Join the conversation

  • Amy, I am so grateful you’ve shared this. I know 2016 was a hell of a year for you. I’m glad you’re finding some relief in treatment and in the meditative nature of cooking. I’d happily meditate over a pot of risotto with you any day. BIG hugs.

    • Thanks! It was cathartic to even write this.

  • Enjoyed this, and your message so much. I am a devout fan of unrushed food and found it very cathartic after a long day of work (and hours of papers to edit ahead) to dig into a complicated recipe. It calmed me, and my family appreciated our meals more. I didn’t realize your year has been so full of unexpected challenges. I hope the new year brings you peace.

    • Thanks! Cooking has always been enjoyable for me, but lately it’s become a real life saver.

  • Judith Fertig

    Making risotto is truly a mind/body experience, which you have so wonderfully captured! There’s a reason why repetitive motion–stirring risotto, kneading dough–is soothing. It’s not only the flavors that can comfort. My best to you!

    • Thanks! Maybe there is science behind it.

  • Valentina Kenney

    As someone who suffers from anxiety also, I really appreciate this, Amy. Thank you for sharing. I love the process of making risotto and don’t want even the slightest interruption when I do so. It is a meditation. A beautiful one, as are so many other cooking techniques. We shouldn’t hurry if we don’t have to. I hope this coming year is a better one for you and your family. xo

    • Thanks! Glad to know risotto has the same effect on you too. I have yet to master meditation but risotto is the next best thing.

  • Sophia Del Gigante

    I love this because you are so exposed, real and vulnerable. We all have our issues and where everyone finds solace is different. It may be outdoors, the gym, yoga, meditation, art or cooking.

    We need to find our thing and set aside the time for it to recharge our batteries.

    Thanks for your honesty and this recipe!

    • Thanks, it is definitely the most personal thing I’ve ever written, but it feels good to get it out there.

    • Thank you! It is definitely the most personal thing I’ve ever written.

  • This is so beautiful, Amy. I am sorry about the year you have had but I totally understand and have been trying to minimize stress while overcoming multiple health challenges. Thank you for a lovely story and encouragement to make risotto mindfully.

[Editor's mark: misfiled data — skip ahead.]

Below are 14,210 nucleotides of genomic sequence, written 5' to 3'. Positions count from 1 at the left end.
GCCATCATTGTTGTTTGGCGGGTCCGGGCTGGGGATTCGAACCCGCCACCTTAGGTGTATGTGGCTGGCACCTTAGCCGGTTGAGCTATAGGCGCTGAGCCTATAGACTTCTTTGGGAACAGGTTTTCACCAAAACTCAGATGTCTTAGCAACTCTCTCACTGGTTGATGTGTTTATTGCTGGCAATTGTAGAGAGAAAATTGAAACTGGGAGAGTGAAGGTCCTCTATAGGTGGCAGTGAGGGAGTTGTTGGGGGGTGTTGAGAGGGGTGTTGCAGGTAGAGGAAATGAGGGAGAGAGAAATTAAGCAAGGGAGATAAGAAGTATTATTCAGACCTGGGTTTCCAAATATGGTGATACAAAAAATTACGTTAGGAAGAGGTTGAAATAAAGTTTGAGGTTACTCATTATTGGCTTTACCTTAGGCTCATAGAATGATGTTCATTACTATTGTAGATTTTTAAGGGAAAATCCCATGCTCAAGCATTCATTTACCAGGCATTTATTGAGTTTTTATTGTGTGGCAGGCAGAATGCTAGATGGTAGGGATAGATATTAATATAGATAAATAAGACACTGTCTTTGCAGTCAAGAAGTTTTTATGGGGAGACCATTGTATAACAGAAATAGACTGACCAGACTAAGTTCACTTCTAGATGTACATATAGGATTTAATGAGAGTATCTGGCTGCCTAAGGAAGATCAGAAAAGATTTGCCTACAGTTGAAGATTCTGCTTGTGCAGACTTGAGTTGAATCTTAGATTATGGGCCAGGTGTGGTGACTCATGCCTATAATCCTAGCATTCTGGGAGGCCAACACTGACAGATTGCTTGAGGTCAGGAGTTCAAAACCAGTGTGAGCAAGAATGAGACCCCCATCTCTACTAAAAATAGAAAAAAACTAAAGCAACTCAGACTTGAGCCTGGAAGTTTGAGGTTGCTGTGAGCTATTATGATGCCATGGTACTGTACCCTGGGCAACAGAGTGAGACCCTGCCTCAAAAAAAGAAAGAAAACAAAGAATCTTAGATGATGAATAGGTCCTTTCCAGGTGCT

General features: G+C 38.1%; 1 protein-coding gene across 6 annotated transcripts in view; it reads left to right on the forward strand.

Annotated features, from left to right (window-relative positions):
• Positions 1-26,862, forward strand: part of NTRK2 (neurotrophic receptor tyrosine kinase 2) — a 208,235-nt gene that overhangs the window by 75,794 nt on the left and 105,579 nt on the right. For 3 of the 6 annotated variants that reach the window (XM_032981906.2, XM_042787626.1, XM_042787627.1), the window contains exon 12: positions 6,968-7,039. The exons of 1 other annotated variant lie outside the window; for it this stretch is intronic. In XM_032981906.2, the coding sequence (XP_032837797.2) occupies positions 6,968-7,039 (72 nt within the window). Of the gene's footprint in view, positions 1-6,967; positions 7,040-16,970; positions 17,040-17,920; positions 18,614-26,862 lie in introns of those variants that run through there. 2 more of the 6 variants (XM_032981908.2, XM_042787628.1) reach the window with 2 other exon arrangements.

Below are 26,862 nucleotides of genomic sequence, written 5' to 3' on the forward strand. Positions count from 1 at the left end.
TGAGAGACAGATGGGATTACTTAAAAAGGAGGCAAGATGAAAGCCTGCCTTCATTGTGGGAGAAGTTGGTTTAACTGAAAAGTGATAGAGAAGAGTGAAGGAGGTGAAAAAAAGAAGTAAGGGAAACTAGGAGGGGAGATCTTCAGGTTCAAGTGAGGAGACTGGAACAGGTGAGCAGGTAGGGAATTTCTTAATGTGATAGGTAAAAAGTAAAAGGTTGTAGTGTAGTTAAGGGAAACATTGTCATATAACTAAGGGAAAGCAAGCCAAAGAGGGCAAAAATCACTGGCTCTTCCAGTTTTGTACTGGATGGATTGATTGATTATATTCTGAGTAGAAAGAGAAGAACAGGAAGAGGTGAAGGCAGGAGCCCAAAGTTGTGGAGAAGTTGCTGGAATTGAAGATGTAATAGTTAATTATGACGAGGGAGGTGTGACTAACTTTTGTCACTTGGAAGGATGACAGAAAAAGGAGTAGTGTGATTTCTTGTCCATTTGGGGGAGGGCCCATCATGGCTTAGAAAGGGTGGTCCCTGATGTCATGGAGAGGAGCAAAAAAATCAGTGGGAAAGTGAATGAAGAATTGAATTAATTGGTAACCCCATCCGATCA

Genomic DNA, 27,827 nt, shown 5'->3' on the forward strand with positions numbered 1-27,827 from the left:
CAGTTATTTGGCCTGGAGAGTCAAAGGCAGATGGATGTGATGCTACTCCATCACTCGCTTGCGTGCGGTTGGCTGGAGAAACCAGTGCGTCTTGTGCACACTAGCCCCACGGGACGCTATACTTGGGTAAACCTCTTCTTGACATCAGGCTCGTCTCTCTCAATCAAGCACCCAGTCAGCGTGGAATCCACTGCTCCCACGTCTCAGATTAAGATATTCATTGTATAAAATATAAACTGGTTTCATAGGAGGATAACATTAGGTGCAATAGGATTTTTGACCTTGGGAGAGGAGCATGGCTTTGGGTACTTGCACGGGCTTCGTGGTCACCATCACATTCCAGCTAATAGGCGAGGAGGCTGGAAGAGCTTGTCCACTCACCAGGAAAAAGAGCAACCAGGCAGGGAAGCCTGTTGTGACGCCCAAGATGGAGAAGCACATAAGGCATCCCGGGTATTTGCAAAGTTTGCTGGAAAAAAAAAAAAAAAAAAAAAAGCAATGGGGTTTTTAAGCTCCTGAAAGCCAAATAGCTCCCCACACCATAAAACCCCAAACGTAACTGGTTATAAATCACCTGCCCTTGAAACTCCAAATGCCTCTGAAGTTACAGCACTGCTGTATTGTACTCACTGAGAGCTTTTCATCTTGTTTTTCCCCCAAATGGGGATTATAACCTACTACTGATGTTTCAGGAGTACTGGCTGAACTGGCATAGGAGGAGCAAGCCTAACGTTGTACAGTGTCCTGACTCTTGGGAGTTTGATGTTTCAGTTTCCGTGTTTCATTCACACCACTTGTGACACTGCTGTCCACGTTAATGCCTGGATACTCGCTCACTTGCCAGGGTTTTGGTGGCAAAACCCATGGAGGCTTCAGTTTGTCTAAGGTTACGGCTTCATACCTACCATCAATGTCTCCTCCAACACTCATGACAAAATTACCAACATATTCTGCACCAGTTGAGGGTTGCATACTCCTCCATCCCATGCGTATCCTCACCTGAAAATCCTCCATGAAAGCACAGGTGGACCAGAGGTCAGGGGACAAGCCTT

• Thanks! I hope we can all appreciate taking time for ourselves (and our risotto).

    • Thanks! I hope it offers some insight into what it’s like to deal with anxiety.

  • Susan Pridmore

    Brava! What a wonderful piece of writing this is, and what an equally delicious recipe. This is exactly why I love to bake bread. I’m so sorry this year has been such a challenge. To deal with just one of the situations you describe is stressful, and the combination would an emotional train wreck for anyone. It’s such a healthy thing, and statement of surviving, to find those things that allow us to calm the waters and re-connect to our deepest selves.

    • Thanks Susan! The end result is almost as comforting as making it.

  • Heather HAL

    A lovely recipe and a love song to risotto, as well as loving yourself. I am also a highly anxious person, I don’t let people see that side of me easily, and this is why I enjoy cooking, making bread, knitting, fiber arts, it keeps my hands and mind busy to focus on something (anything) else, to let go, and to breathe. I hope 2017 is a much simpler and more relaxed year and that we can enjoy a cocktail together sometime.

  • What a beautiful post. I feel the same way about cooking comfort food and know that the process is just as important as the result. I hope your new year is more peaceful, joyful & easier than the one that is drawing to a close.

    • Thanks, I feel like I’m on the right path.

  • Amy – so glad to get to know you at IFBC. Though my particulars are different – I am waiting for John Oliver’s explosive demolition of 2016 as well. I appreciate your honesty and love for 18 minutes of comfort food cooking. Some days I can’t even look at a pot at the end of the day but most times, that 1/2 hour of creativity in the kitchen keeps me grounded. Cheers to a better 2017!

    • I’ll drink to that! Hoping our paths cross even more in 2017.

  • Jane Bonacci

    We’ll be celebrating the end of 2016 too – there’s been too much to handle in a single year for many of us. I am so sorry you had to deal with so many challenges this year Amy, but I am so proud of your bravery in writing and publishing this article. You have found ways to cope with your life stressors and like many of us, the 18 minutes spent stirring at the stove is pure heaven. Hopefully 2017 will be a brighter, easier year … <3